Other scholars have relied on similar gaming-to-work rhetoric to promote game-based learning. Henry Jenkins and Kurt Squire corroborate the claim that technical skills are the solution to current economic woes by documenting five experiments in which games prove their ability to "enhance science and engineering education for K-16 students" ("Harnessing the Power of Games in Education" 5). In "Game Theory," Jenkins compares the current economic crisis to the political crisis of the Cold War, arguing that just like television technologies helped the United States to win the space race by promoting math and science education, so too can videogame-based learning help improve the U.S. economy. (7) Squire argues that game-based learning, as opposed to the "factory model" of standardization, better simulates "how workers are asked to learn in the new economy" ("Changing the Game" 5). Similarly, James Paul Gee, the acknowledged guru of game-based learning, writes, "The theory of learning in good video games fits better with the modern, high-tech, global world today's children and teenagers live in than do the theories (and practices) of learning that they sometimes see in school" (What Video Games Have to Teach Us 5). Marc Prensky, who has published extensively on game-based learning, has taken the next step and manages a "games-to-train" business. (8)
The problem with gaming-to-work rhetoric is that it blames the educational system rather than the political-economic system for the very real economic problems afflicting the United States. This error is corroborated by trendy mainstream sources like Time Magazine whose expose on the future of work forecasts a "more flexible, more freelance, more collaborative and far less secure work world," and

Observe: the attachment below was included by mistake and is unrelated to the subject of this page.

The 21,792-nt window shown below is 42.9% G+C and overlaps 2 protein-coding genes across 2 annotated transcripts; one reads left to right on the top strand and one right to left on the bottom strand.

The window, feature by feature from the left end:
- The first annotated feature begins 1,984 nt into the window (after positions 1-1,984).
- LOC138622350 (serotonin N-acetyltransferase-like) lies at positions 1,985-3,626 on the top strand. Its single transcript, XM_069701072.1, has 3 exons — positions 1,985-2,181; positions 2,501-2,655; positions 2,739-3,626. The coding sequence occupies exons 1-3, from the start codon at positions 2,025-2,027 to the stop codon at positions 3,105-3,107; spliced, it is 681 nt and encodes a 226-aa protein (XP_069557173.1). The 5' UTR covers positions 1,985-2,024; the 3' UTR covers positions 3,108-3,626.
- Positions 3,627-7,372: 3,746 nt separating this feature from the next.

concludes that high-tech skills will best prepare U.S. workers for tomorrow's top jobs. (9) This may be the case. However, if current employment trends in the United States tell us anything, the future of work for the majority of Americans will consist mainly of low-waged, low-skilled jobs and chronic unemployment rather than high-powered professional careers in emerging industries. (10) In short, the critique of economic crisis implicit in gaming-to-work rhetoric overplays the role of education and technical training while minimizing or ignoring the role of neoliberal economic policies that have outsourced jobs, destroyed local industries, busted unions, raised unemployment, depressed wages, privatized resources, bankrupted state budgets, and generally redistributed wealth from the bottom to the top. The truth is that anti-labor policies, more than educational shortfalls or technological advances, are responsible for the grim future of work.
Furthermore, if the purpose of game-based learning is to produce better workers for the new economy, then it will merely retool education without challenging its embedded mission of social reproduction. Educational scholars have identified a strong historical "correspondence between school structure and job structure" in the United States, and this correspondence has...